• Despite officialdom’s extreme reluctance to remove children from a dysfunctional parent and abusive home, there are now 43,000 children in out-of-home care. Such a failure sows the seeds for a continuance of these child homicides. The number of children in care has more than doubled since 1990.
  • Despite the rising numbers of children who need a stable and loving home, the number of adoptions is at a record low. Just 278 children were adopted in Australia last year. That’s a near fourfold fall in the quarter century since 1992 when there were 1052 adoptions.

Our book - "The Madness of Australian Child Protection*" - argued that one essential solution is to ensure that these children are adopted into a loving and caring traditional family. I unashamedly emphasise traditional family even though the usage of such a term will probably be labeled as being not politically correct. In the United States there are more than 50,000 adoptions annually. If children were adopted here at the same rate, we would have about 5,000 adoptions a year. This shows the scale of the aversion of the bureaucrats and politicians to giving children stable, rather than dysfunctional, homes. The essential ethos of SOS International is that no child can enjoy a safe and secure childhood without a mother and, despite the current political and ideological arguments to the contrary, SOS stands resolutely by this fundamental tenet.
It is beyond comprehension that after two decades, with a total of 40 Royal Commissions, judicial enquiries, and parliamentary committees of enquiry and their resulting 5,000 plus recommendations, that the glaringly obvious deduction has never been accepted or even mentioned: (paraphrasing Ronald Reagan) – “The bureaucracy is not the solution to the problem – the bureaucracy is the problem.”

The unrecognised but obvious defect with all of these commissions of enquiry is that they are premised on a fundamental flaw i.e. – “that the socialist ideological myth that every human problem can be solved by a government bureaucracy fed by an exponential stream of ever increasing funding is the essential and unarguable orthodoxie.” (Media article)

Members can be assured that our Association will resolutely continue our advocacy program for essential reforms to childcare policies and practices in Australia.

Financial Report

Included with this report are our audited 2016 annual accounts and a copy of the auditor’s report. Our Association’s finances are healthy. The Association’s funds increased from $3,420,136 in 2015 to $3,601,745 and our administration expenses were reduced from $79,455 in 2015 to $68,285. Our Treasurer, Christopher Miller, will table his full set of annual accounts for 2016 together with the Auditor’s Report at the Annual General Meeting on 25 May 2017.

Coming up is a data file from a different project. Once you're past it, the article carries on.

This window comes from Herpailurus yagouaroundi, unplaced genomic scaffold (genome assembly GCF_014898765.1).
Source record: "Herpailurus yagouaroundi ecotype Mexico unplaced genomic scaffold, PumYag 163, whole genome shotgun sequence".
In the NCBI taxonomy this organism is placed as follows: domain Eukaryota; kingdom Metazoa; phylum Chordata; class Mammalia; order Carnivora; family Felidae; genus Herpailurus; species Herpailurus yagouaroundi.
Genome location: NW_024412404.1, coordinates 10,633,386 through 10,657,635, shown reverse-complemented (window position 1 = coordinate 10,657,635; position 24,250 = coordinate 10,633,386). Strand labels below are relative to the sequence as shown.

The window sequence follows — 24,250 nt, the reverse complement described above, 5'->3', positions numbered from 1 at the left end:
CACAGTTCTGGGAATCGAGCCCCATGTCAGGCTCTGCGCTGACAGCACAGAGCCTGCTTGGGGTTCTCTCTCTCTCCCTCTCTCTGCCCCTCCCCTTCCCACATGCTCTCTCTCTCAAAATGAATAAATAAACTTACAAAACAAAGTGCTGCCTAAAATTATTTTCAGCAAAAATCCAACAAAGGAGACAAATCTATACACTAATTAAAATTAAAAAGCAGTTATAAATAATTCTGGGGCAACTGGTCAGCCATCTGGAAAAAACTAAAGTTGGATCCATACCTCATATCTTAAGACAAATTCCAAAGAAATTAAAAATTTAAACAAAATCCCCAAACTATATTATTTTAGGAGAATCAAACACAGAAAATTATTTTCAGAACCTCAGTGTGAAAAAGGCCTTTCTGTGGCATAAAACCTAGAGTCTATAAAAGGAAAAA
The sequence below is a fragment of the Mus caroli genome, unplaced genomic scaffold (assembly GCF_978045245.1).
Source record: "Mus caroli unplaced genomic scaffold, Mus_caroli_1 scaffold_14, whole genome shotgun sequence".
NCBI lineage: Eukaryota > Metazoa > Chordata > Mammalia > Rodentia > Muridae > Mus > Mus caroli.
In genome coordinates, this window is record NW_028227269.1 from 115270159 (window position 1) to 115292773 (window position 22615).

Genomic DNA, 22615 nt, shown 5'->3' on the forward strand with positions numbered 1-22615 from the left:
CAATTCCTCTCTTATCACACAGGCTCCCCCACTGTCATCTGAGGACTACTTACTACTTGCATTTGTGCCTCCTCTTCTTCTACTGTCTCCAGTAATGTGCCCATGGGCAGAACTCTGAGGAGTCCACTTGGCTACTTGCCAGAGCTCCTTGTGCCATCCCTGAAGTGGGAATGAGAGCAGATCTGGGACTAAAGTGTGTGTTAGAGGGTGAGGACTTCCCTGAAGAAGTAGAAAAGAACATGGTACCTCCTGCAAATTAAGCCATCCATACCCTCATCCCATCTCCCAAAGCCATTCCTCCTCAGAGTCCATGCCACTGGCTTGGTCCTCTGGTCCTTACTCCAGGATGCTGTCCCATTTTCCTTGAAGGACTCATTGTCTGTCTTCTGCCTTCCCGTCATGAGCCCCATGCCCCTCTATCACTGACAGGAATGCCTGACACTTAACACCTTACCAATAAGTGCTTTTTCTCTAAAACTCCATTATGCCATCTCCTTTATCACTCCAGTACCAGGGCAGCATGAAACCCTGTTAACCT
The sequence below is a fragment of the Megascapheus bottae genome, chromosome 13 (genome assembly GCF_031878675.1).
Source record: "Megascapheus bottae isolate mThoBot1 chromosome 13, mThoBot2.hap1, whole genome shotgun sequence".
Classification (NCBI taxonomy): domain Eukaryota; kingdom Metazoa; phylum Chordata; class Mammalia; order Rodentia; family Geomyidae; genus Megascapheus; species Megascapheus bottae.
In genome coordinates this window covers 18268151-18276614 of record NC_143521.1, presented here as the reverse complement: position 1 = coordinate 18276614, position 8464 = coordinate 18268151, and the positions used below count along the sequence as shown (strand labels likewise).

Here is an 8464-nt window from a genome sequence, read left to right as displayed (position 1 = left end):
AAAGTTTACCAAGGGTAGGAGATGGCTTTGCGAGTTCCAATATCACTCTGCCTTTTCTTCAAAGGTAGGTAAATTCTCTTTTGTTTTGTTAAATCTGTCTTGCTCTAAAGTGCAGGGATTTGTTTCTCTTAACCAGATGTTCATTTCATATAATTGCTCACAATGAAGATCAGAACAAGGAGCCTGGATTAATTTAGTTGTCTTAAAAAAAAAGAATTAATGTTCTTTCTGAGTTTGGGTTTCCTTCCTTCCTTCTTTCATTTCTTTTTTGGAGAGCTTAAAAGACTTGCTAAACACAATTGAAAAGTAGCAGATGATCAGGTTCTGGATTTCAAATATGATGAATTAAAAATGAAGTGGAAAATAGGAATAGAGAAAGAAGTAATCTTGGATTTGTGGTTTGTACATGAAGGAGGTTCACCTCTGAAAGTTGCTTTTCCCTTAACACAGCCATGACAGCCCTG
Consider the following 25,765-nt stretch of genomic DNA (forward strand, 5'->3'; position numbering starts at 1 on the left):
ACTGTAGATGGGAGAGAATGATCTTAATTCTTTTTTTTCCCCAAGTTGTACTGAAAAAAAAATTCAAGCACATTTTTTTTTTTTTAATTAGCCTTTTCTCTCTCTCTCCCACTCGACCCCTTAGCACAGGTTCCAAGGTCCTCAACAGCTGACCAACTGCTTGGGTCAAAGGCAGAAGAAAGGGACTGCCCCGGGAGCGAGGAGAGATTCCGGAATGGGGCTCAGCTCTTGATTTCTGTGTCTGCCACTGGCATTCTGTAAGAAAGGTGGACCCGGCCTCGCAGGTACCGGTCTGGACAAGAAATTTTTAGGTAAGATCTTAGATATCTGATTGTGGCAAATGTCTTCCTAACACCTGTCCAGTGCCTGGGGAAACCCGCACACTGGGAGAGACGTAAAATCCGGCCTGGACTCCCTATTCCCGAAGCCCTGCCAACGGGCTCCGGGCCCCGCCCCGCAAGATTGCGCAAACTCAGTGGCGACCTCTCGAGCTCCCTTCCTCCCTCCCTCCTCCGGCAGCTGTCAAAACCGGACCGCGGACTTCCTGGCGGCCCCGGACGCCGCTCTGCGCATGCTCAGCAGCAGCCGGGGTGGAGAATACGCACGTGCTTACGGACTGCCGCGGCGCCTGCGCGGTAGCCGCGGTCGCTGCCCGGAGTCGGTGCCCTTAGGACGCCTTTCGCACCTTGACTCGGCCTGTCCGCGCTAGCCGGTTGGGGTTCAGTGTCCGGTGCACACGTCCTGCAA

As your President I would like to make the observation that I, and your management committee (‘Board’), continues to be sensitive to the reality that our mission for children has always been constrained by financial resources which have been almost entirely dependent on the income earned from the investment of our corpus. Prudent and conservative management of these investments has been the responsibility of our investment subcommittee (the President, Treasurer, and our investment advisers Knightsbridge Wealth Management Pty Ltd). All of their deliberations have, however, been reviewed and sanctioned by the Board.

Nevertheless, in the years to come we will need to focus more specifically on increasing grants and corporate and community fundraising so as to expand our operating funding base. Accordingly, our forward planning for 2017 will be implementing changes to our management team to specifically pursue this objective.

Clayton Bay Camp (CBC)

We are now increasingly aware of the value of our camp on the banks of Lake Alexandrina at Clayton Bay in that its panoramic views of the lake and more particularly its relative isolation and resultant security make it, arguably, unique as a children’s camp nationally.
During the year we applied for a government grant of $100,000 to replace the old jetty which, for safety reasons, was demolished. The application amount included a provision for the construction of a paved roadway from the camp buildings to the jetty so that disabled children in wheel chairs can more readily access the lake..